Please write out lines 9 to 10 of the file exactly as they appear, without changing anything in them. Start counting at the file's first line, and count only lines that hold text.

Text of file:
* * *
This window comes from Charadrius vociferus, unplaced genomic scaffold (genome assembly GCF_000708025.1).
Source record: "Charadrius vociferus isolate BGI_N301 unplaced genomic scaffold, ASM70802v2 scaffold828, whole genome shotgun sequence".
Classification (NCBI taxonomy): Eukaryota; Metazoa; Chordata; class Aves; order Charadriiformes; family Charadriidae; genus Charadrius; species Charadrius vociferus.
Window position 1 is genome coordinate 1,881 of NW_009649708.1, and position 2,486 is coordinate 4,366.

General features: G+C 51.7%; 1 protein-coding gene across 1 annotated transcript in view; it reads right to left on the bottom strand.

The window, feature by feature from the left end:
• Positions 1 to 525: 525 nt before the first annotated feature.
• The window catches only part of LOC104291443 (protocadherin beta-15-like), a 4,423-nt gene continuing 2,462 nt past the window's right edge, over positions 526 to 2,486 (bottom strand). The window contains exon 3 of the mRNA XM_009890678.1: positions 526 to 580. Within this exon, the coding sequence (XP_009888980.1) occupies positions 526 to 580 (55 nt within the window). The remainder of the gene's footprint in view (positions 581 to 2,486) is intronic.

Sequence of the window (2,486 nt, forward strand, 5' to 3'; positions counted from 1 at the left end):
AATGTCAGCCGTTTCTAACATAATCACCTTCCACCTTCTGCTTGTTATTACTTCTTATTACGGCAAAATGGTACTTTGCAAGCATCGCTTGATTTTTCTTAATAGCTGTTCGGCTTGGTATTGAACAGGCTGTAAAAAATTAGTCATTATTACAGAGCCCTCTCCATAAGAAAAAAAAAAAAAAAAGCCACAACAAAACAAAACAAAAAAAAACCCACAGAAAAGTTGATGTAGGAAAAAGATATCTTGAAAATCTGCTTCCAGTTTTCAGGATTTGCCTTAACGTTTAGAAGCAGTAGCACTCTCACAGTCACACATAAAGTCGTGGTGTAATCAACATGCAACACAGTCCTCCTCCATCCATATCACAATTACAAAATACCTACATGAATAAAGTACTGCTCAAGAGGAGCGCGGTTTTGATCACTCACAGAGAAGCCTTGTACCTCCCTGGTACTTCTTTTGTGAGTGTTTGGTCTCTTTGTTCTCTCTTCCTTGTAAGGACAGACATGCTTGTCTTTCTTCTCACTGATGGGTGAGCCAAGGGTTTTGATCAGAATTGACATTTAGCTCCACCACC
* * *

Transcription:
Sequence of the window (2,486 nt, forward strand, 5' to 3'; positions counted from 1 at the left end):
AATGTCAGCCGTTTCTAACATAATCACCTTCCACCTTCTGCTTGTTATTACTTCTTATTACGGCAAAATGGTACTTTGCAAGCATCGCTTGATTTTTCTTAATAGCTGTTCGGCTTGGTATTGAACAGGCTGTAAAAAATTAGTCATTATTACAGAGCCCTCTCCATAAGAAAAAAAAAAAAAAAAGCCACAACAAAACAAAACAAAAAAAAACCCACAGAAAAGTTGATGTAGGAAAAAGATATCTTGAAAATCTGCTTCCAGTTTTCAGGATTTGCCTTAACGTTTAGAAGCAGTAGCACTCTCACAGTCACACATAAAGTCGTGGTGTAATCAACATGCAACACAGTCCTCCTCCATCCATATCACAATTACAAAATACCTACATGAATAAAGTACTGCTCAAGAGGAGCGCGGTTTTGATCACTCACAGAGAAGCCTTGTACCTCCCTGGTACTTCTTTTGTGAGTGTTTGGTCTCTTTGTTCTCTCTTCCTTGTAAGGACAGACATGCTTGTCTTTCTTCTCACTGATGGGTGAGCCAAGGGTTTTGATCAGAATTGACATTTAGCTCCACCACC